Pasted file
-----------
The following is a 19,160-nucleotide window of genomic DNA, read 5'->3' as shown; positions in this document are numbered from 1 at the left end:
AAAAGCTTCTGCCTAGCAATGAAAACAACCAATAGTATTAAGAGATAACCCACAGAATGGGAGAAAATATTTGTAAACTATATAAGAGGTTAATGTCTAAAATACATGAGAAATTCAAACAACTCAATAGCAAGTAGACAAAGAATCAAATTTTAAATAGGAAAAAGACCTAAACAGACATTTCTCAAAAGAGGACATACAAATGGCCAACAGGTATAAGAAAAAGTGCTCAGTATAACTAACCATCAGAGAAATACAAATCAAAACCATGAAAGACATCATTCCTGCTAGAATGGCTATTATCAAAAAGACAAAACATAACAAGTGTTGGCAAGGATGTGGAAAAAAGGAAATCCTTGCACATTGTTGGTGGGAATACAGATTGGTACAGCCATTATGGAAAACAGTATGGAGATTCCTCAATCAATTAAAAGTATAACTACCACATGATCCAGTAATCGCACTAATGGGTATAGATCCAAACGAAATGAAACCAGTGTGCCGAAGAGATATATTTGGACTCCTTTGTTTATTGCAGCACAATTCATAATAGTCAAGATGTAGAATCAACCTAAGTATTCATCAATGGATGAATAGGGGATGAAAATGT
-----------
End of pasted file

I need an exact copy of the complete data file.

The following is a 19,160-nucleotide window of genomic DNA, read 5'->3' as shown; positions in this document are numbered from 1 at the left end:
AAAAGCTTCTGCCTAGCAATGAAAACAACCAATAGTATTAAGAGATAACCCACAGAATGGGAGAAAATATTTGTAAACTATATAAGAGGTTAATGTCTAAAATACATGAGAAATTCAAACAACTCAATAGCAAGTAGACAAAGAATCAAATTTTAAATAGGAAAAAGACCTAAACAGACATTTCTCAAAAGAGGACATACAAATGGCCAACAGGTATAAGAAAAAGTGCTCAGTATAACTAACCATCAGAGAAATACAAATCAAAACCATGAAAGACATCATTCCTGCTAGAATGGCTATTATCAAAAAGACAAAACATAACAAGTGTTGGCAAGGATGTGGAAAAAAGGAAATCCTTGCACATTGTTGGTGGGAATACAGATTGGTACAGCCATTATGGAAAACAGTATGGAGATTCCTCAATCAATTAAAAGTATAACTACCACATGATCCAGTAATCGCACTAATGGGTATAGATCCAAACGAAATGAAACCAGTGTGCCGAAGAGATATATTTGGACTCCTTTGTTTATTGCAGCACAATTCATAATAGTCAAGATGTAGAATCAACCTAAGTATTCATCAATGGATGAATAGGGGATGAAAATGT